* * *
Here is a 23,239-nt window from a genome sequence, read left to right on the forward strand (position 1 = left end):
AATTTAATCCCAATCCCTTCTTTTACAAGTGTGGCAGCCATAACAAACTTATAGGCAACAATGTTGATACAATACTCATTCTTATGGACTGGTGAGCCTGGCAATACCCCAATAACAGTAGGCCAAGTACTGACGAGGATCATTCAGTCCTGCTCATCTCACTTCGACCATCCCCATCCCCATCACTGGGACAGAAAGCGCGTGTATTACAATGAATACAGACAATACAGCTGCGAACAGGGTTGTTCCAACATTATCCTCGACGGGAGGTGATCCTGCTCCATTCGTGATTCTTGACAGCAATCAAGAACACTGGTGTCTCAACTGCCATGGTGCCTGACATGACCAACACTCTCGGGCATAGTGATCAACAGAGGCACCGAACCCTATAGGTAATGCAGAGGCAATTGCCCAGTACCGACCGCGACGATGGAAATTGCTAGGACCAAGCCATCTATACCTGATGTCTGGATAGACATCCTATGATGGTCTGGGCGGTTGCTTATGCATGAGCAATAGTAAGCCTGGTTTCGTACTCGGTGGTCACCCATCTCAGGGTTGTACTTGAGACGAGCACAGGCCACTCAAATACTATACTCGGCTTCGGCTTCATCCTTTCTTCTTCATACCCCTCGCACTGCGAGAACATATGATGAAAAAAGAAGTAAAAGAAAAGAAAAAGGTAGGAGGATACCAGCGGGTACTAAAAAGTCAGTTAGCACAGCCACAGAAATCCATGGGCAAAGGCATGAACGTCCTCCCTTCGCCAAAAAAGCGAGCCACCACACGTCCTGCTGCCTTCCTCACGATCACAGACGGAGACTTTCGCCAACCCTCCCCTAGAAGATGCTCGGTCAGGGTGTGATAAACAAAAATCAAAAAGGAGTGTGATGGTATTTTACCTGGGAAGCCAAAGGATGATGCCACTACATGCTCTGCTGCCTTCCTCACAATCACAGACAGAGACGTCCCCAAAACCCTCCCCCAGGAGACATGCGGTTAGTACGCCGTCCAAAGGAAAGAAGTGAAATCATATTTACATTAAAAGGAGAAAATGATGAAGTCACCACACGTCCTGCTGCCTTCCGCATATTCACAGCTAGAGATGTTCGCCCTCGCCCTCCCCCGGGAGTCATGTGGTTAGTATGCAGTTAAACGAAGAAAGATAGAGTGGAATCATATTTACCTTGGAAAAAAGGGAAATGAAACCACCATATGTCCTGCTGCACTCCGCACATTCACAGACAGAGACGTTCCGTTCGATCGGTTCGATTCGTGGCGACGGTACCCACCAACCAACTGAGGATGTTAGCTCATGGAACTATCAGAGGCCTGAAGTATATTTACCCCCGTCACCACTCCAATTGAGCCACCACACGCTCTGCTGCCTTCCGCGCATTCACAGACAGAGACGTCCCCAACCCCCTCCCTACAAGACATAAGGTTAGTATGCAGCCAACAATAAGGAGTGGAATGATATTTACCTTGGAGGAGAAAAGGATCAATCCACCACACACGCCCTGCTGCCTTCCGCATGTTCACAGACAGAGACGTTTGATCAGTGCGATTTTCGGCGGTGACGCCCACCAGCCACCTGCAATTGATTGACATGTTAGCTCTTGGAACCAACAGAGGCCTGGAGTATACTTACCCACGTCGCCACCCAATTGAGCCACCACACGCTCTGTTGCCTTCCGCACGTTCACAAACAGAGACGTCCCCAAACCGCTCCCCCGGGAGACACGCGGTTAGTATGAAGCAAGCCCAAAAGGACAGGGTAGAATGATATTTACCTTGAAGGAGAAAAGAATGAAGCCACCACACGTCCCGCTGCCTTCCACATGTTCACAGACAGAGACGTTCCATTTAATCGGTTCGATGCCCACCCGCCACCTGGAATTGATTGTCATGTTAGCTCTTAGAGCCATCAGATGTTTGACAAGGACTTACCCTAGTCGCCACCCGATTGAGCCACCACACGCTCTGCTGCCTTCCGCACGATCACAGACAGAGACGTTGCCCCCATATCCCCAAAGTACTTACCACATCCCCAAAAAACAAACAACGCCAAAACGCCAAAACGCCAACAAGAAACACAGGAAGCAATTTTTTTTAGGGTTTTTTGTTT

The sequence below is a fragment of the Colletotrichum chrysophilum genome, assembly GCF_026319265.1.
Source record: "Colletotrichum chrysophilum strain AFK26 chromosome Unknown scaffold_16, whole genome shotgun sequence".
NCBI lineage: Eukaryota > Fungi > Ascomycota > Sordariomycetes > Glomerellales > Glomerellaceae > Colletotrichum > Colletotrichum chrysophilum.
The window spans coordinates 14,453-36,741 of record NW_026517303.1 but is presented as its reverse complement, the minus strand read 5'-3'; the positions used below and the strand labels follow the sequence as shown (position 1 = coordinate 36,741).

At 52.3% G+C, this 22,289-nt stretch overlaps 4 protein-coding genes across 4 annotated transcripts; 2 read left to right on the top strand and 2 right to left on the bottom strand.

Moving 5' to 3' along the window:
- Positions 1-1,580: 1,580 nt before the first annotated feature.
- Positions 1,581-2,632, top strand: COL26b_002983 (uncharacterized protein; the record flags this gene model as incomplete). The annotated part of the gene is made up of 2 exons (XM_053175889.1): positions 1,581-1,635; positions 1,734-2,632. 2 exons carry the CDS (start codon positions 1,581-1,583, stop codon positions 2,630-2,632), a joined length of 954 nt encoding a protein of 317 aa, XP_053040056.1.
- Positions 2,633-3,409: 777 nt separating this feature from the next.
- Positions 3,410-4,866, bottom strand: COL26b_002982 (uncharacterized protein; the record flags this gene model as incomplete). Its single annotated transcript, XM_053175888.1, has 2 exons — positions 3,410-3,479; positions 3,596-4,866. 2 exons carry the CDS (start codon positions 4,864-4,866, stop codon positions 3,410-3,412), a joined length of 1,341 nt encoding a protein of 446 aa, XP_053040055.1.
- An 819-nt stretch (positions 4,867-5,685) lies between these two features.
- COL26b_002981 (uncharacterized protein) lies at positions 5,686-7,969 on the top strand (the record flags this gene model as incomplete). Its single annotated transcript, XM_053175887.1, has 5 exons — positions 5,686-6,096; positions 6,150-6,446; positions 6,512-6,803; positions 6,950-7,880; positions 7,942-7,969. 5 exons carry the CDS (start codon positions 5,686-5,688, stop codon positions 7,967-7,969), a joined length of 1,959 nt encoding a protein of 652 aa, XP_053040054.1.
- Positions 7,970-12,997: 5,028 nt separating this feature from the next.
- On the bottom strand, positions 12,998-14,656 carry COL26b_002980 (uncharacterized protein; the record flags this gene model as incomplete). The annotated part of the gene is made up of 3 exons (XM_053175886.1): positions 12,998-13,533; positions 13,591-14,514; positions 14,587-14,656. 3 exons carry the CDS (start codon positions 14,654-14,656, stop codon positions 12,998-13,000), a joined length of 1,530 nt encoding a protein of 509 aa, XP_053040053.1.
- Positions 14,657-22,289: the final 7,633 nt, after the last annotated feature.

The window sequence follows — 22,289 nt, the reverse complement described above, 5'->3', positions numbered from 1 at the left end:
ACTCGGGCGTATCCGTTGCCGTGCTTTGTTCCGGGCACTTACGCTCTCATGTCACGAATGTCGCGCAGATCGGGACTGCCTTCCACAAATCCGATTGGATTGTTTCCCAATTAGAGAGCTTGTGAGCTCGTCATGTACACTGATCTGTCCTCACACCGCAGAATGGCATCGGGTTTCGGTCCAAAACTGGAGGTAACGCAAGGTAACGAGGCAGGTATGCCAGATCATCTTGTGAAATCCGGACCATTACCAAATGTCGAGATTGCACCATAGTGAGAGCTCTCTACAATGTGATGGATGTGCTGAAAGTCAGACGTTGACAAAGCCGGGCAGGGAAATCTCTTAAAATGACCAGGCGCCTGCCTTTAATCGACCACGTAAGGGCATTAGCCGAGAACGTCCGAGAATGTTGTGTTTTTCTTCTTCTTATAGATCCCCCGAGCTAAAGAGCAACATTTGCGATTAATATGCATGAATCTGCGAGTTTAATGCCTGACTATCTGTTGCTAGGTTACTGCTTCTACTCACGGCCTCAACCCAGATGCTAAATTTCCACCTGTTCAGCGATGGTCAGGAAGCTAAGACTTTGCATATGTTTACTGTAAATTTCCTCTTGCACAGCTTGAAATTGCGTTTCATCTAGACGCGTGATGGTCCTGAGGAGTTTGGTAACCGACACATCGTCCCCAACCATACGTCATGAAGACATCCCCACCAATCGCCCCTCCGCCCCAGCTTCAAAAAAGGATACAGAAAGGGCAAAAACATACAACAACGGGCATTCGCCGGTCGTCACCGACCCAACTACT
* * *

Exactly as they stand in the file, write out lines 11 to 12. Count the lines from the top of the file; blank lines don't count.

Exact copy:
- Positions 2,633-3,409: 777 nt separating this feature from the next.
- Positions 3,410-4,866, bottom strand: COL26b_002982 (uncharacterized protein; the record flags this gene model as incomplete). Its single annotated transcript, XM_053175888.1, has 2 exons — positions 3,410-3,479; positions 3,596-4,866. 2 exons carry the CDS (start codon positions 4,864-4,866, stop codon positions 3,410-3,412), a joined length of 1,341 nt encoding a protein of 446 aa, XP_053040055.1.